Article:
June 13, 2024

New Year’s resolutions for the horseplayer

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In a New Year’s Day tweet, the satirical @RacingOnion feed nailed it:

“December 31: My New Year’s resolution is I’m gonna really focus and be selective on my bets and only play tracks I follow all the time. January 1:”

Following that text was a picture of a horseplayer staring intently at a nearby screen with a mountain of dead tickets beneath him.

It’s very easy to headfake in the direction of making changes at the start of any New Year. A precious few resolutions stick, while the vast majority fall by the wayside before Punxsutawney Phil pops his head out of the hole.

Despite the challenge, I believe it’s worth it to use this time of the year to prepare for everything to come.

The Best Place to Start

The best place to start is to come up with a goal for the year. At the very ambitious end of the spectrum would be to resolve to become a winning player. I’d estimate that fewer than 1 percent of players are in the black at the end of the year. To win at this game requires a commitment to hard work and discipline that few people possess.

That said, if you want to make a go of it, there’s no better time to start than right now. I’d recommend setting aside a separate bankroll in a dedicated ADW for starters. Your ADW will automate your record keeping and make it possible to monitor your progress in different pools and at different tracks. You won’t want to overreact to small sample sizes, but at the year’s end, you’ll have valuable data that will help your horseplaying going forward.

I suppose in a perfect world, you’d be able to set aside a bankroll for the whole year, but that’s not realistic for a lot of us. With that in mind, if you bust out of your initial stake, feel free to reload and try again – even if it takes you a bit to scratch together a new bankroll. Many professional gamblers talk about the importance of going broke. In gambling terms, going broke isn’t necessarily literal – we’re not talking about lying in the gutter sucking on a bottle of Woolite. Going broke just means blowing a bankroll.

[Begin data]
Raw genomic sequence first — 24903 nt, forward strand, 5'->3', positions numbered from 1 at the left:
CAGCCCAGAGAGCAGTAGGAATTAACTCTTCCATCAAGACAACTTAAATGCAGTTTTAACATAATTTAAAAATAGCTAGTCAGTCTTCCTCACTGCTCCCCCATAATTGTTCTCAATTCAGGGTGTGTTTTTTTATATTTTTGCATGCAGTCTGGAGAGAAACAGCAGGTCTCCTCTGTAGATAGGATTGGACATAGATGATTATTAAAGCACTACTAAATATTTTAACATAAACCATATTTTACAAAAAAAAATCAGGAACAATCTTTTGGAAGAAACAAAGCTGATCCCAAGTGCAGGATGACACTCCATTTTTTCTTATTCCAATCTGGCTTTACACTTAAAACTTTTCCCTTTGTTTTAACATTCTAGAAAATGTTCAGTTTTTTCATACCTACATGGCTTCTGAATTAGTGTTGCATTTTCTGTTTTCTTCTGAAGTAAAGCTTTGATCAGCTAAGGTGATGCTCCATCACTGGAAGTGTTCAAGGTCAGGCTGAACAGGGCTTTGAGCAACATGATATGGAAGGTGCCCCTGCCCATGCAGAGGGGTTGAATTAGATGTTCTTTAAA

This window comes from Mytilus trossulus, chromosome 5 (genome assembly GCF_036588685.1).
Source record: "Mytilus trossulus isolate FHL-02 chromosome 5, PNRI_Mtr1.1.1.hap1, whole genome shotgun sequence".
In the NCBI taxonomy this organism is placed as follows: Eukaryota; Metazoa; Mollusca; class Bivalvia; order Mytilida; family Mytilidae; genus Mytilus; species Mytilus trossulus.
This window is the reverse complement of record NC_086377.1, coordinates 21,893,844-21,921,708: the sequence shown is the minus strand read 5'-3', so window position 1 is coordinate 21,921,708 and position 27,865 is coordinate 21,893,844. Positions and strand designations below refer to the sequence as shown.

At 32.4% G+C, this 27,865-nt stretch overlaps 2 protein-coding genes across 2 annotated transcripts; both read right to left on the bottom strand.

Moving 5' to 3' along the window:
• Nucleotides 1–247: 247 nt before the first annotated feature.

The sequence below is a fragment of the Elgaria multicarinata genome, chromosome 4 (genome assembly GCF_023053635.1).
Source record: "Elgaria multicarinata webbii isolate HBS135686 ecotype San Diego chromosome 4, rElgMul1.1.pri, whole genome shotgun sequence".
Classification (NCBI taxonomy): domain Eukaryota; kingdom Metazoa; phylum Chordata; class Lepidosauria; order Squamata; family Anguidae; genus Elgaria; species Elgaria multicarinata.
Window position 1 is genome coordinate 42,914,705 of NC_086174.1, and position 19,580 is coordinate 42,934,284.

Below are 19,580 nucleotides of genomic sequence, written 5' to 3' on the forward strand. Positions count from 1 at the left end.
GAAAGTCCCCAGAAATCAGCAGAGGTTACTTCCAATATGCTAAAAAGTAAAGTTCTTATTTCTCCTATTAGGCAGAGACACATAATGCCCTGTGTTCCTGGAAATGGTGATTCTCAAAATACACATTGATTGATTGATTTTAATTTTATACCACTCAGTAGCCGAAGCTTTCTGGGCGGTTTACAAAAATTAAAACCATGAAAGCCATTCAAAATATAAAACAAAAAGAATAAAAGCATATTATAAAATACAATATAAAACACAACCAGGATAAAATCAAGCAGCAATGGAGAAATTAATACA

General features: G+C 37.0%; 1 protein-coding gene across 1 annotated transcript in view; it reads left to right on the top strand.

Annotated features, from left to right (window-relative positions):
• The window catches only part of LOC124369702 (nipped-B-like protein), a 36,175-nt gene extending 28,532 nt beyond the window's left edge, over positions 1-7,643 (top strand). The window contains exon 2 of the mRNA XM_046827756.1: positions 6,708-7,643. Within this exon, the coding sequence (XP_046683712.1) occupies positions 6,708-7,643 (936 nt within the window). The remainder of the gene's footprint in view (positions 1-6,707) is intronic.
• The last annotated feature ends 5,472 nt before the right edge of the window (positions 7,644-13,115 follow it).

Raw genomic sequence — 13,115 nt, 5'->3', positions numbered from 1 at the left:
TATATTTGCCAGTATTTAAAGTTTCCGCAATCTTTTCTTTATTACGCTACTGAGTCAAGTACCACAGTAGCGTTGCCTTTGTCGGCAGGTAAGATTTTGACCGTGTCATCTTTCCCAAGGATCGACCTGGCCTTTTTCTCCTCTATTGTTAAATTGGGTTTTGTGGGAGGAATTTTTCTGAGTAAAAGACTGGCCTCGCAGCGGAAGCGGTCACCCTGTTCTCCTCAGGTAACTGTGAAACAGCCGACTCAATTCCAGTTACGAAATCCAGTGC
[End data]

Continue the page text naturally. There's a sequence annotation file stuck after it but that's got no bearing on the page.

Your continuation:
RELATED: Money Management for Winners by Frank Scantoni

It’s a painful experience, but one that I can confirm from personal experience can also be a great teacher. You’ll want to avoid that pain in the future, and it will make you work harder and enforce discipline.

There’s no shame in being a horseplayer who enjoys the game more as a diversion/leisure activity. Plenty of people spend $10,000 or more on season tickets to their favorite team. At the season’s end, they don’t lament that they “lost” $10,000; that was simply money put aside for entertainment. It can also be so in racing. But even for a player who takes a casual attitude toward his or her bankroll, it’s still a good idea to set a goal for the year.

Here are a few ideas:

…resolve to win your way into the National Horseplayers Championship or Breeders’ Cup Betting Challenge. Both are really fun events that deserve a place on horseplayers’ bucket lists and could provide a focus for the year.

You could also resolve to make a major score. The great Andy Beyer was the first person I ever heard say that to succeed in playing the horses in the 21st century requires the making of big scores to win. Current economic conditions make grinding it out day in, day out a near impossibility. I know many professional players, including Mike Maloney, agree with this idea. Maloney, with whom I collaborated on his book Betting With An Edge, manages his money with the idea of having big, big days that pay for the year.

With this in mind, maybe look to spend a significant portion of whatever your allotted bankroll is swinging for the fences. Whether it’s racing’s biggest days or mandatory payout days, there are still some terrific opportunities when it comes to betting horses. This is still one of the only gambling games where you can turn the odds in your favor and have a positive expectation. Let’s resolve take advantage of this.

Another resolution could be to add an element to your handicapping arsenal. An easy way would be trying out a new handicapping product. A really ambitious player could use this time of year to experiment with making his or her own speed figures or taking detailed trip notes.

Speaking of notes, that relates to my resolution for this year. As a horse racing podcaster, a large part of my job involves paying attention to races of the most interest to fans nationally as well as Thoroughbred breeders. That means maiden special weights, allowance races, and stakes at major tracks. Cutting down the number of races I’m looking at allows me to do more note taking.

This is a really good time for the broadcasting of races on a daily basis, from track simulcast feeds and via national broadcasts on Fox and NBC. By listening to both pre-race analysis from the likes of Maggie Wolfendale and others, as well as interviews pre- and post- race with connections, there are many tidbits to be gleaned that can help inform opinions going forward. I noticed plenty of these by osmosis in 2019. In 2020, I want to make it a real project to take note of which 2 year-olds look like they’ll excel on turf and what “plan A” is for various stakes runners.

I encourage readers and listeners to make a few resolutions of your own as we stare at the 12-page calendar for 2020. There’s a lot of great racing ahead of us, and hopefully we can all get started on a winning path.